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Here's What it Looks Like to Fly Directly Into the Eye of Hurricane Florence

In this image taken by Astronaut Ricky Arnold, Hurricane Florence gains strength in the Atlantic Ocean as it moves west, seen from the International Space Station on September 10, 2018. NASA – Getty Images

See video recorded by NOAA Hurricane Hunters

Depending on who you ask, so-called “Hurricane Hunters” are either some of the bravest or craziest aircrews around.

After all, in no other line of work do you purposefully fly directly into one of mother nature’s fiercest phenomena. But their work is more than mere aeronautical bravado — these Air Force Reserve and National Oceanic and Atmospheric Administration (NOAA) missions collect valuable data about hurricanes as they fly through them, helping meteorologists better predict each storm’s path and hopefully save lives in the process.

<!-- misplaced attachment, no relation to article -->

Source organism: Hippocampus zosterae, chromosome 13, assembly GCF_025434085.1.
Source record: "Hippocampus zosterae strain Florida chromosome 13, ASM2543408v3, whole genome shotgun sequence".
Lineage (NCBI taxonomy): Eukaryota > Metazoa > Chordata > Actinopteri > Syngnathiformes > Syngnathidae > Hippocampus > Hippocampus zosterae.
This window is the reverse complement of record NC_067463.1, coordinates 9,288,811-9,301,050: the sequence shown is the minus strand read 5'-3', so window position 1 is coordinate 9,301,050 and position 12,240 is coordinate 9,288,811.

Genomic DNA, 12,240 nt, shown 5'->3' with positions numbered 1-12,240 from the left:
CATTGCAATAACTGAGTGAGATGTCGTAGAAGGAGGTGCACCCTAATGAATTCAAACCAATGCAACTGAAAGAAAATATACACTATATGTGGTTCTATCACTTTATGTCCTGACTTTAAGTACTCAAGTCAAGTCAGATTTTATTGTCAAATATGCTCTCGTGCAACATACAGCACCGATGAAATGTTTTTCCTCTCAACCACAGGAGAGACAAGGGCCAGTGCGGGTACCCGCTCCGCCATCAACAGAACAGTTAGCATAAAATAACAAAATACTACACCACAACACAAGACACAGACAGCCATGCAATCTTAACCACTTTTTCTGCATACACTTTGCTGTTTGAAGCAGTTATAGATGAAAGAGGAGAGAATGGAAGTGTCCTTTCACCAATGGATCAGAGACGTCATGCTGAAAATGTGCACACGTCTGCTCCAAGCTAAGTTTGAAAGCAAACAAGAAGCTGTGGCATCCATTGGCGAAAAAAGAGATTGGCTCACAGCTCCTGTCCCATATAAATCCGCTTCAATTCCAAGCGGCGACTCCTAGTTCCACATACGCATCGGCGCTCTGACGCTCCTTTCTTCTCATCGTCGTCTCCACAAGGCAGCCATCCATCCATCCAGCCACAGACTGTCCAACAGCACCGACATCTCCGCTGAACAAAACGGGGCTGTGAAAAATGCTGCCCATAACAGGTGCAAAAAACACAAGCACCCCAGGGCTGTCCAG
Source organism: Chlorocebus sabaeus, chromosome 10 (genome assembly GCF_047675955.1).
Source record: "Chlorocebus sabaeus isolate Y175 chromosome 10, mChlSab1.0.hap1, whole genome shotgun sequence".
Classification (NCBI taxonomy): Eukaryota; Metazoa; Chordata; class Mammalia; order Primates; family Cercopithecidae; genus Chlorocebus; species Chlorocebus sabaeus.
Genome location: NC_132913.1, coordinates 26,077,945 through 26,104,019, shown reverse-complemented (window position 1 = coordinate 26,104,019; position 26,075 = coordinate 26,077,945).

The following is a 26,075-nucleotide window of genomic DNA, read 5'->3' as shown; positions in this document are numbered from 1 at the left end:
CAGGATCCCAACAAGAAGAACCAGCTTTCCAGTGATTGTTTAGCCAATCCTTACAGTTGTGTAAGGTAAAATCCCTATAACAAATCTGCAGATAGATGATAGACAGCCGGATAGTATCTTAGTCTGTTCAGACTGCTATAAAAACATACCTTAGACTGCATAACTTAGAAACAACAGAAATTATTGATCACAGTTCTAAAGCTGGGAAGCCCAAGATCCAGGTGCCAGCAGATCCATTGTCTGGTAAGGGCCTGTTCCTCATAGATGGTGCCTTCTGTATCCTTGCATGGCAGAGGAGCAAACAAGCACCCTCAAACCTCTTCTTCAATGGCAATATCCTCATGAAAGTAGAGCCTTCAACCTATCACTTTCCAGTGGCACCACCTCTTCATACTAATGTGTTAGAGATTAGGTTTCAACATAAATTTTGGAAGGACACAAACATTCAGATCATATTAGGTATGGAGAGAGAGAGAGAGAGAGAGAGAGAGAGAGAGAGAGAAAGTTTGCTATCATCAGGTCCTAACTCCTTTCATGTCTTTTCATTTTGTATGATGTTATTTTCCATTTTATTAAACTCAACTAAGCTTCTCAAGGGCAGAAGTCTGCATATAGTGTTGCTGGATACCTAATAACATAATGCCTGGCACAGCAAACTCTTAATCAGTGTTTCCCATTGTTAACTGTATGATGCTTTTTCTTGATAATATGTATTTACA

Still, don’t let the important work done by the Hurricane Hunters completely overshadow another fact of their missions: the images and video they record while piercing into these mighty storms can be very, very cool.

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Take, for example, this time-lapse footage of Hurricane Florence recorded Monday by the NOAA’s Nick Underwood. It’s tough to see in this sped-up recording, but these missions can be incredibly turbulent — the Lockheed WP-3D Orion seen here is likely getting tossed around enough that anyone on board could be forgiven for losing their lunch. Until, of course, the aircraft finally pierces Hurricane Florence’s eyewall, entering the always-freakishly-calm center. But the smooth flying doesn’t last, because there’s only one way out, and you’ll want to buckle up.

Hurricane Florence is currently a Category 4 hurricane, and could strengthen further before it makes landfall, likely somewhere in the Carolinas, on Thursday night or early Friday. More than a million people are under evacuation orders ahead of what could be a catastrophically strong storm.

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